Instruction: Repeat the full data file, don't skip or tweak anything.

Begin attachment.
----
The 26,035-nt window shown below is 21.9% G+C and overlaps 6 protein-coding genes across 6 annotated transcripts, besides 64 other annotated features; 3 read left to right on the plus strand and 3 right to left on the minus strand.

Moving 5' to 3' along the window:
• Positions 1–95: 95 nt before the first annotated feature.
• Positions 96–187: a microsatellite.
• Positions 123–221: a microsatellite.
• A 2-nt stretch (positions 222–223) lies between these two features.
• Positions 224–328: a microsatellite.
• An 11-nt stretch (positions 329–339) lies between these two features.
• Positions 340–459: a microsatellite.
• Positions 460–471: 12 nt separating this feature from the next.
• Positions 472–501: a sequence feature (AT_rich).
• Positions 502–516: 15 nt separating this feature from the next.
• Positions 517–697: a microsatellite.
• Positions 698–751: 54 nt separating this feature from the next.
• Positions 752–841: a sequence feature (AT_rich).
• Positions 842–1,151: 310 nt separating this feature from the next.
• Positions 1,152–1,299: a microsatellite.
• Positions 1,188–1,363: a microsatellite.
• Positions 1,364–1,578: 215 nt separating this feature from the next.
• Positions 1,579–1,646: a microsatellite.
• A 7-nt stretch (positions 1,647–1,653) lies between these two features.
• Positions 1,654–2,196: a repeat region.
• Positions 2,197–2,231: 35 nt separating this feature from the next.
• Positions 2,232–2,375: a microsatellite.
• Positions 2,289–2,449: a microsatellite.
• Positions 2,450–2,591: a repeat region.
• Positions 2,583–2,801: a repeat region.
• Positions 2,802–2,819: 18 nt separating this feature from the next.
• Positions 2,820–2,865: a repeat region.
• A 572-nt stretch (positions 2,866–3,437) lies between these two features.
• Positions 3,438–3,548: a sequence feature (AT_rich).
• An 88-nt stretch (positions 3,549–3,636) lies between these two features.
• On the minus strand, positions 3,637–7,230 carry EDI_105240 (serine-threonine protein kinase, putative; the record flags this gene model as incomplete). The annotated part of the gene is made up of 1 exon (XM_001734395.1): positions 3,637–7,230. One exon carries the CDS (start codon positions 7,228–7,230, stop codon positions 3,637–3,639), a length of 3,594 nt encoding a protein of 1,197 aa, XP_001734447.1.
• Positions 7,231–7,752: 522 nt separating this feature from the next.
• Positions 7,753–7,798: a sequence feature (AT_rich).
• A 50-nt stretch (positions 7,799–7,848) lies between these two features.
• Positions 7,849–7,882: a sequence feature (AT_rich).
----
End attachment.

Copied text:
The 26,035-nt window shown below is 21.9% G+C and overlaps 6 protein-coding genes across 6 annotated transcripts, besides 64 other annotated features; 3 read left to right on the plus strand and 3 right to left on the minus strand.

Moving 5' to 3' along the window:
• Positions 1–95: 95 nt before the first annotated feature.
• Positions 96–187: a microsatellite.
• Positions 123–221: a microsatellite.
• A 2-nt stretch (positions 222–223) lies between these two features.
• Positions 224–328: a microsatellite.
• An 11-nt stretch (positions 329–339) lies between these two features.
• Positions 340–459: a microsatellite.
• Positions 460–471: 12 nt separating this feature from the next.
• Positions 472–501: a sequence feature (AT_rich).
• Positions 502–516: 15 nt separating this feature from the next.
• Positions 517–697: a microsatellite.
• Positions 698–751: 54 nt separating this feature from the next.
• Positions 752–841: a sequence feature (AT_rich).
• Positions 842–1,151: 310 nt separating this feature from the next.
• Positions 1,152–1,299: a microsatellite.
• Positions 1,188–1,363: a microsatellite.
• Positions 1,364–1,578: 215 nt separating this feature from the next.
• Positions 1,579–1,646: a microsatellite.
• A 7-nt stretch (positions 1,647–1,653) lies between these two features.
• Positions 1,654–2,196: a repeat region.
• Positions 2,197–2,231: 35 nt separating this feature from the next.
• Positions 2,232–2,375: a microsatellite.
• Positions 2,289–2,449: a microsatellite.
• Positions 2,450–2,591: a repeat region.
• Positions 2,583–2,801: a repeat region.
• Positions 2,802–2,819: 18 nt separating this feature from the next.
• Positions 2,820–2,865: a repeat region.
• A 572-nt stretch (positions 2,866–3,437) lies between these two features.
• Positions 3,438–3,548: a sequence feature (AT_rich).
• An 88-nt stretch (positions 3,549–3,636) lies between these two features.
• On the minus strand, positions 3,637–7,230 carry EDI_105240 (serine-threonine protein kinase, putative; the record flags this gene model as incomplete). The annotated part of the gene is made up of 1 exon (XM_001734395.1): positions 3,637–7,230. One exon carries the CDS (start codon positions 7,228–7,230, stop codon positions 3,637–3,639), a length of 3,594 nt encoding a protein of 1,197 aa, XP_001734447.1.
• Positions 7,231–7,752: 522 nt separating this feature from the next.
• Positions 7,753–7,798: a sequence feature (AT_rich).
• A 50-nt stretch (positions 7,799–7,848) lies between these two features.
• Positions 7,849–7,882: a sequence feature (AT_rich).